The Case for Minimizing Risk in Your Bond Holdings
The sky didn’t fall, after all.
At its September policy meeting, the Federal Reserve decided not to raise interest rates. Had it done so, higher rates would have translated into a loss of principal, at least on paper, for bondholders. (When interest rates rise, bond prices fall.)
But the apparently misplaced obsession with the Fed misses a larger point: A substantial rate rise isn’t the only way bonds can bite you. The other major danger is credit risk—that is, the possibility of default. And in my opinion, this is just as serious a threat to your nest egg.
Over the very long term, the markets reward taking credit risk, but not by nearly as much as you might think. From the start of 1926 to Sept. 30, 2015, for example, long-term corporate bonds returned an annualized 6.00% on average, compared with 5.62% for safer long-term U.S. government bonds.
And this thin margin over the long haul disguises occasional short-term costs—sometimes substantial—for owning corporate bonds rather than government bonds. In the first 10 months of 2008, for instance, long-term corporates lost 15.8%, while long-term government bonds eked out a 0.3% positive return.
The message is crystal clear: Financial risk isn’t just about the possibility of sustaining significant losses. It’s also about the possibility that those losses show up when you can least afford them, as they did for many investors in the dark days of 2008 and 2009.
The risk in your portfolio belongs on the equity side; the bonds in your portfolio are there for safety, not yield. They’re the dry powder that will see you through tough economic times and enable you to scoop up stocks at the accompanying fire sale; if they’ve taken a big hit along with your stocks, they won’t do you much good.
This is why I believe in avoiding credit risk in your fixed-income portfolio—not just corporate bonds, but lower-grade and longer-term municipal bonds, too, which also got hammered during the last crisis, mainly because of their limited liquidity.
This, in turn, informs the choice of fixed-income assets. Since so-called total bond index funds—which, to varying degrees, reflect the broad bond market—consist mainly of high-grade government debt, they’re dandy for the fixed-income pool of the average investor. But with a little effort, you can do better.
To see just how badly credit risk can bite even a total bond index fund, we’ll focus again on the first 10 months of 2008.
Let’s look first at the Barclays U.S. Aggregate Bond Index, the benchmark for most total bond index funds. During that period, the total return for this index, which includes corporate as well as Treasury bonds, was negative 3.2%—not horrible, and certainly a lot better than equities did then. On the other hand, a Barclays index of intermediate-term Treasury issues with roughly the same average maturity had a positive return of 5.3%.
But woe unto those who reached for yield by focusing on corporate bonds. A Barclays index of high-grade, intermediate-term corporate bonds returned negative 11.6%, and a Barclays index of intermediate corporate bonds that concentrates on notes below investment-grade status returned negative 23.7%.
My advice: Avoid, if possible, bond funds altogether, in part to save yourself the fees, and I would limit my fixed-income holdings to those with a government guarantee—Treasurys and certificates of deposit (assuming you stay below the $250,000 guarantee limit for the latter). Pick an average maturity that reflects your risk tolerance and start a ladder—a range of holdings with staggered maturities, which gives you the opportunity to reinvest money from maturing securities as you see fit, or take the cash if you need it, at regular intervals.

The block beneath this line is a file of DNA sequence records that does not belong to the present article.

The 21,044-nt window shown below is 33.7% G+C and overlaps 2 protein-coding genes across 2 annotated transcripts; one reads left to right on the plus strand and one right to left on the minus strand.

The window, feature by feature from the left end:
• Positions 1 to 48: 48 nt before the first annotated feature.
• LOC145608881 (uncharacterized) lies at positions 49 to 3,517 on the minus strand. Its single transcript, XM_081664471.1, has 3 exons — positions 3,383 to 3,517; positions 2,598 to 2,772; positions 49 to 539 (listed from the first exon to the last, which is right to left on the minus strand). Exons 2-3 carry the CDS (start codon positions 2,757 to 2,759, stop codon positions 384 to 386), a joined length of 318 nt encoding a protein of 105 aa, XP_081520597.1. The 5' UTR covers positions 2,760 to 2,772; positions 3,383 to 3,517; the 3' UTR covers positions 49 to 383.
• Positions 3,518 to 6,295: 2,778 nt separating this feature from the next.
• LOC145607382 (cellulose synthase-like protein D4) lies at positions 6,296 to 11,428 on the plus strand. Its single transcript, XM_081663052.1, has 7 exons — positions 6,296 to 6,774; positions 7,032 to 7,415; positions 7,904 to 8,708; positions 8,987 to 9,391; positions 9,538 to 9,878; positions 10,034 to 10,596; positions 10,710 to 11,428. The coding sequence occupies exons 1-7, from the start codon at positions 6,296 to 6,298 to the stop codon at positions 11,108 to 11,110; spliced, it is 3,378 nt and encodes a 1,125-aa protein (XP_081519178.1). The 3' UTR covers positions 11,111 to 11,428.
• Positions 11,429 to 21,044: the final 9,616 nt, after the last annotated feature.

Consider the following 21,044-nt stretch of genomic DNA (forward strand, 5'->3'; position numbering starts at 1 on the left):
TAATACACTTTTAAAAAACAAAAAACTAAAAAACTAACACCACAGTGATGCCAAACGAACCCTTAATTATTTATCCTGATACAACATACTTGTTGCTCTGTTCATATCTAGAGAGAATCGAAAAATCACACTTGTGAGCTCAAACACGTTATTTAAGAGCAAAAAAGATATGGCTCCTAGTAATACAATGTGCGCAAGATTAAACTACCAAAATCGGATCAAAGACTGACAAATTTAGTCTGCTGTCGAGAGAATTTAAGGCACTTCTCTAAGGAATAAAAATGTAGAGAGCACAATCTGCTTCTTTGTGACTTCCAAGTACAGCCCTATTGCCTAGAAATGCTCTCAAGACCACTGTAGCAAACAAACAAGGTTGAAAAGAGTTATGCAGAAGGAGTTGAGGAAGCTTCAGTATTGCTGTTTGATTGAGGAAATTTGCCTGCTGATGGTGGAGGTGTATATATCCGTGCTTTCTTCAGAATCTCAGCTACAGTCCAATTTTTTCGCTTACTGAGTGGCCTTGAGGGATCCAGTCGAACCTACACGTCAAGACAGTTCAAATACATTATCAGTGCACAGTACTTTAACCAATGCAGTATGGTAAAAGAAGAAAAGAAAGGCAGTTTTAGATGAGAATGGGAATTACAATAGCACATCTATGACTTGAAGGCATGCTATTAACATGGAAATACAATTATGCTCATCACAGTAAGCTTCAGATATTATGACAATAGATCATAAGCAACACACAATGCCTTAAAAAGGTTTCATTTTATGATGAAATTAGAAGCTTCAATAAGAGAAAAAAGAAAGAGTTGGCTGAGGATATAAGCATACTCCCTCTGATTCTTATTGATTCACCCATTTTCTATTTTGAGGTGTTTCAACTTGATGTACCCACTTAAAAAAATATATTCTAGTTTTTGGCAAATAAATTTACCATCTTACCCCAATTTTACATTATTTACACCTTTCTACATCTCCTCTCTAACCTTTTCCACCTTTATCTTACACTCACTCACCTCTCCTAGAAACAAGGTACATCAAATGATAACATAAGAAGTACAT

Let’s say that because you’re worried about the prospect of rising interest rates, you want to keep the average maturity of your holdings at two years or less. Purchase equal amounts of one-, two- and three-year Treasurys and CDs, and roll the securities that mature each year into new three-year securities; that way you’ll always have some holdings maturing every year.
If you need cash to live on or to buy stocks on the cheap, you can sell the Treasurys. CDs are more costly to liquidate, particularly if they’re in a brokerage account, but you can cash out of them as they mature rather than roll them over.
You come out ahead in a couple of ways with this strategy, as opposed to buying a bond fund. First, if you never have to sell a CD before maturity, you’ll earn about 0.6 to 0.7 percentage point more on them in annual yield than you would on a Treasury of comparable maturity. And second, why pay even the slimmest of fees on a bond fund when you can buy Treasurys at auction at no cost? (You can buy bonds at auction without fees at the government website TreasuryDirect.gov or, with a large enough account, at many discount brokerage firms.)
Not for everyone
There are a few caveats and wrinkles here. In most cases, you’ll need at least a $100,000 portfolio to make this strategy worthwhile (especially if you’re paying even a small brokerage fee to purchase Treasurys at auction). For smaller amounts, the percentage of your assets that you’ll pay for a bond fund’s fees won’t amount to very many dollars. The young 401(k) investor, for example, would do well to purchase a bond fund, or better yet, a low-fee target-date fund.
Second, if you have substantial taxable assets, then you might want to lower your tax burden by investing perhaps 30% to 40% of your fixed-income portfolio in a short-term or intermediate-term municipal-bond fund, preferably with an expense ratio of 0.20% or less.
For most folks, the biggest threat to their retirement nest egg is that they’ll abandon their chosen strategy when the going gets tough; if your portfolio lets you sleep at night, you’re more likely to succeed. And in tough times there’s no better sleeping potion than the bonds issued or guaranteed by Uncle Sam.